Leningrad Cowboys Go America Review

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An eight-strong Soviet rock band ups sticks with their manager and travel to and through America (where, they are told, "they listen to any old shit") seeking fame, fortune and an audience.


Enthusiastically received at the Berlin Film Festival, Ariel was the first of the brothers’ films to get a U.K. release, and paved the way for both Leningrad Cowboys Go America and the rather less than wonderful Hamlet Goes Business. Aki apparently likes to alternate between “serious” and “off the wall” films, and Leningrad Cowboys most definitely falls into this latter category.

Featuring the real-life Leningrad Cowboys (hence the name), it’s the tale of a Soviet rock band who decide to pack up and leave the frozen wastelands of the tundra to seek their fortune in America. The Cowboys play a sort of swinging Cossack music with horns, accordions and, if you will, Hank Marvinesque guitar breaks while favouring an exaggerated rockabilly mode of dress. With eight in the band, plus their manager Vladimir, they fill the screen in a riot of serious quiffs, sharp suits and dark shades, the extra-long winklepickers adding a certain symmetry to the whole look. Picking up a used Cadillac from a salesman who looks suspiciously like Jim Jarmusch, the group gig their way across the States, not quite knockin’ ‘em dead in a series of lowlife joints (usual reaction: “Here’s the money, now get lost and don’t come back”) and eventually arrive in Mexico.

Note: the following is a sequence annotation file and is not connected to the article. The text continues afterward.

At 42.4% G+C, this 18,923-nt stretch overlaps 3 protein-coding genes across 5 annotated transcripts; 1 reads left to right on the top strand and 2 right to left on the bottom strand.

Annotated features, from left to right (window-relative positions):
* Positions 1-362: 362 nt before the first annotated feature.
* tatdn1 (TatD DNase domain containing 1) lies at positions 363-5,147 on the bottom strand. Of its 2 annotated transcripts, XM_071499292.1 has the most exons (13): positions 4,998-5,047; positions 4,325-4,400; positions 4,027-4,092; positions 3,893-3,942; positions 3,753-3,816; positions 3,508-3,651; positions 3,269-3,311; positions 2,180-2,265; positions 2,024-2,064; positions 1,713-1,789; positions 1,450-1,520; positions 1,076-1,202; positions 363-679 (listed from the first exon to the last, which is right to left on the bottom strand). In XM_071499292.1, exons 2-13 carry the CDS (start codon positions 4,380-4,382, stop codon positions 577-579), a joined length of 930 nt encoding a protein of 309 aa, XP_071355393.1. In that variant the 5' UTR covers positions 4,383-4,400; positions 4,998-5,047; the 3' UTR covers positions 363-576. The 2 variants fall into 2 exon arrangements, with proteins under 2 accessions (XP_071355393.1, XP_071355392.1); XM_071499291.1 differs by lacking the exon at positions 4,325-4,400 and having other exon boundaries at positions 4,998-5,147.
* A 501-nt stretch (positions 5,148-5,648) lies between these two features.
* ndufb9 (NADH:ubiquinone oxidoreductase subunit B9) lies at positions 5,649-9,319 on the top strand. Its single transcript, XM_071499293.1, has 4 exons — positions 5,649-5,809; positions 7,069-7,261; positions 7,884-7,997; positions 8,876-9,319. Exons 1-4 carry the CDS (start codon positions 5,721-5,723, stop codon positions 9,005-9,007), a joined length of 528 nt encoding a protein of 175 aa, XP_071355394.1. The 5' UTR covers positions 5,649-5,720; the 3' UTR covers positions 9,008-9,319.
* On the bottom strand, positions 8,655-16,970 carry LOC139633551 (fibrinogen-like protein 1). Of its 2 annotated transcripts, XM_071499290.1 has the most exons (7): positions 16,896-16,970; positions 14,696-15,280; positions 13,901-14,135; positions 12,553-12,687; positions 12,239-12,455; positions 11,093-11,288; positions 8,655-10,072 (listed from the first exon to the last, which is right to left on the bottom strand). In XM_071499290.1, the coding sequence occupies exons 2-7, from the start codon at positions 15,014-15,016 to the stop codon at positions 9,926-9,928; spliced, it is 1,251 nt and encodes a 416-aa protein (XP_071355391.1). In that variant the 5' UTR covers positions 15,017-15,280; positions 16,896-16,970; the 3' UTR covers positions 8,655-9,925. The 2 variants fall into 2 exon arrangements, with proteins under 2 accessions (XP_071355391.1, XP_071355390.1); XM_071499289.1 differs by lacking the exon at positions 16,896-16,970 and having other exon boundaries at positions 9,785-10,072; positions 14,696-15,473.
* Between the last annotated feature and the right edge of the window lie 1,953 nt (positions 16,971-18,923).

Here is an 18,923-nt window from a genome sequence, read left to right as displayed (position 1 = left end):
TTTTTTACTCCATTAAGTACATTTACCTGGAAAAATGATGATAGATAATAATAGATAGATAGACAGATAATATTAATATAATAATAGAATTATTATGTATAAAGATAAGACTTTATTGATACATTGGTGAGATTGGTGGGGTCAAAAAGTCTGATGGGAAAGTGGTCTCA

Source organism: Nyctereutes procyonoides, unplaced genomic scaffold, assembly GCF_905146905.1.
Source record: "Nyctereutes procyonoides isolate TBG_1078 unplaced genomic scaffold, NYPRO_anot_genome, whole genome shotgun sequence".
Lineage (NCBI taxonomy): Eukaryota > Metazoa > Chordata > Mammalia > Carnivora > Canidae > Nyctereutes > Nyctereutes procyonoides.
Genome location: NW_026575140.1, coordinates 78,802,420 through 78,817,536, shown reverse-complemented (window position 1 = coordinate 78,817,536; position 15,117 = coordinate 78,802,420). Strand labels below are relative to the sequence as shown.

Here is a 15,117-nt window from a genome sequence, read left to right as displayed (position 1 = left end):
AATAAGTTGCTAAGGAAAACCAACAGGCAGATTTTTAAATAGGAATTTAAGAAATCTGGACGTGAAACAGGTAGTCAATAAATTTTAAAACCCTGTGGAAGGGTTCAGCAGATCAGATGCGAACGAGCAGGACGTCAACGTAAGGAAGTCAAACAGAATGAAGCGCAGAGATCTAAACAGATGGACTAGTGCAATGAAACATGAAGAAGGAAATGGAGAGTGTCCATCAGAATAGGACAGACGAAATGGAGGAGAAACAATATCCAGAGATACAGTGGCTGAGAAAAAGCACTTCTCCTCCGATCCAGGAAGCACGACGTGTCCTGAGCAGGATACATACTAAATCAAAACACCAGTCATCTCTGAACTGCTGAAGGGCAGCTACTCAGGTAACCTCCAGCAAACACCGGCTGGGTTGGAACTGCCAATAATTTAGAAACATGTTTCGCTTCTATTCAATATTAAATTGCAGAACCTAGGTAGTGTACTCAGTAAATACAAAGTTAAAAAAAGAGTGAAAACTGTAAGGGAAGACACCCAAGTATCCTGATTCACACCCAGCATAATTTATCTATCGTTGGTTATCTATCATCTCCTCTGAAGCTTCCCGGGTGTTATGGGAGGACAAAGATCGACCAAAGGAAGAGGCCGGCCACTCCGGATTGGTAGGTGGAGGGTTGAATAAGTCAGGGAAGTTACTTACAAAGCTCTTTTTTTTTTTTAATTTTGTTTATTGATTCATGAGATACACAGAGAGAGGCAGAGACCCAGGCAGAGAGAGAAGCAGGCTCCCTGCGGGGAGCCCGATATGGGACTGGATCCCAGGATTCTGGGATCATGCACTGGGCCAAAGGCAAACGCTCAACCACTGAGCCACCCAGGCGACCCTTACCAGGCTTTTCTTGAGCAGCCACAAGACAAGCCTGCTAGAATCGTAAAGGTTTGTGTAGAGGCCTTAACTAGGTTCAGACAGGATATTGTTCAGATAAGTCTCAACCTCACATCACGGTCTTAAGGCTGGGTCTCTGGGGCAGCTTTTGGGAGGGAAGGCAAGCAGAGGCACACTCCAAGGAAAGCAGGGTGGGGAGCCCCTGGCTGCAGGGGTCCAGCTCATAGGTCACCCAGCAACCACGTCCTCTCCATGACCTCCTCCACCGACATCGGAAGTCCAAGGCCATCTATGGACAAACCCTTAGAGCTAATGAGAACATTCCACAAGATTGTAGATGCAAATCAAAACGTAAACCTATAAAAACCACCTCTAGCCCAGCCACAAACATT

Here, with the same production team who made Ariel, Kaurismaki again demonstrates a natural talent for location work, capturing the rich dusky colours by day along with the stunning night time city landscapes. Dialogue is kept to a bare minimum throughout and when it comes, it features this director’s customary deadpan wit (Hamlet Goes Business aside) and touches on his recurrent themes of cars, hobos, beer and rock ‘n’ roll. Add to all this a telling eye for detail and some wonderful photography and a “cult” road movie of quite irresistible charm is the end result.

Completely offbeat, but the comic timing and tone is hit perfectly in almost every scene.